MEDICAL RESEARCH

Colorado town's water may be tainted with marijuana chemical

In this Dec. 31, 2013 file photo, employees tends to marijuana plants at a grow house in Denver.

In this Dec. 31, 2013 file photo, employees tends to marijuana plants at a grow house in Denver.  (AP Photo/Brennan Linsley, file)

HUGO, Colo. — Officials told residents of a small Colorado community not to drink or shower in tap water Thursday because one of the town's wells may have been contaminated with THC, marijuana's intoxicating chemical.

No illnesses have been linked to the water in Hugo, a town of about 730 people some 100 miles southeast of Denver, said Lincoln County Public Health Director Susan Kelly.

THC was detected in tests conducted with field kits, although other field tests were negative, sheriff's Capt. Michael Yowell said.

More definitive laboratory tests were underway, he said.

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The field tests weren't capable of showing how much THC was in the water, but only whether the chemical was there, he said.

Investigators found signs that one of Hugo's five wells had been tampered with, but they hadn't determined whether someone deliberately tainted the water, Yowell said.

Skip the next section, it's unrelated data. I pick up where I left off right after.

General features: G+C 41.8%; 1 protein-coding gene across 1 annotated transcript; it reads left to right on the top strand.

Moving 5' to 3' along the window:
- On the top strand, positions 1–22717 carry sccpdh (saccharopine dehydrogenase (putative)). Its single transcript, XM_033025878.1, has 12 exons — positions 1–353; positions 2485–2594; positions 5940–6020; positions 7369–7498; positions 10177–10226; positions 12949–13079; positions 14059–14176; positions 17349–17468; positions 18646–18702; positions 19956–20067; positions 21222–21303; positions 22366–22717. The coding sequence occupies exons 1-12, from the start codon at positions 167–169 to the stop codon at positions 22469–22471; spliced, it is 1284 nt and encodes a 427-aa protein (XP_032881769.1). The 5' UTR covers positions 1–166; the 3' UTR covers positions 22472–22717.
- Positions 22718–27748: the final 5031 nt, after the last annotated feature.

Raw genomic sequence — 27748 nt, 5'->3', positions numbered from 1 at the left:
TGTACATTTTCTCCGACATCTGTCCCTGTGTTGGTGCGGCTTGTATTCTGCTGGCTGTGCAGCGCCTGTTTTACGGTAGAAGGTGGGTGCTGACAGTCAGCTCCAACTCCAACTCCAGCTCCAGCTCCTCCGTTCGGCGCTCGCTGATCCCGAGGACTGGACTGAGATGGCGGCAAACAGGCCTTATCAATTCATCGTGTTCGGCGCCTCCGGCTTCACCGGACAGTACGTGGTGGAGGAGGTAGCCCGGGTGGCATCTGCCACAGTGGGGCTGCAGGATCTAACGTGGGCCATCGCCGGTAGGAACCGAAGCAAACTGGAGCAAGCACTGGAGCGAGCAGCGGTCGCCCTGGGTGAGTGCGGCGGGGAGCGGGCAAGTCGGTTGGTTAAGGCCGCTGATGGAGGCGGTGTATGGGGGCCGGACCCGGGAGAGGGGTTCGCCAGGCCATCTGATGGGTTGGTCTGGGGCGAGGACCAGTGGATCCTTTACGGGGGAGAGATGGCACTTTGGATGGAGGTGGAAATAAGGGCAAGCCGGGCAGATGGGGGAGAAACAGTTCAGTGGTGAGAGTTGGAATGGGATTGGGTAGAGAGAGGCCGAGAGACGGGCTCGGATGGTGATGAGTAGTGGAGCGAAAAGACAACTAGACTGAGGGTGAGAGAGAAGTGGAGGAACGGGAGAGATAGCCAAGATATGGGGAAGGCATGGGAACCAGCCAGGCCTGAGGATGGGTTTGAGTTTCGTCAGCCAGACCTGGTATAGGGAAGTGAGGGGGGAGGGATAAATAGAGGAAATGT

The FBI and the Colorado Bureau of Investigation are helping with the case, he said.

Hugo prohibits marijuana cultivation, product manufacturing, testing facilities and retail marijuana stores, although those activities are legal elsewhere in the state.

Peter Perrone, owner of a marijuana testing facility in the Denver area, expressed doubt that THC could be in the water. The chemical isn't water-soluble, he told The Denver Post.

Yowell said investigators were aware of that but had to follow up because of the field test results.

He said a company that administers employee drug tests was the first to detect THC in Hugo's water. A tester sampled tap water, assuming it would be negative, but it was positive.

It's unlikely that consuming pot-tainted water would cause lasting health effects, said Mark Salley, a spokesman for the state Department of Public Health and Environment.

The effects of drinking THC-laced water would depend on the concentration, the amount consumed and how quickly it was consumed, and officials don't yet have that information, Salley said.

Consuming water containing THC would be similar to eating marijuana-infused food, meaning the effect would depend entirely on how much was consumed and the strength of the tainted water.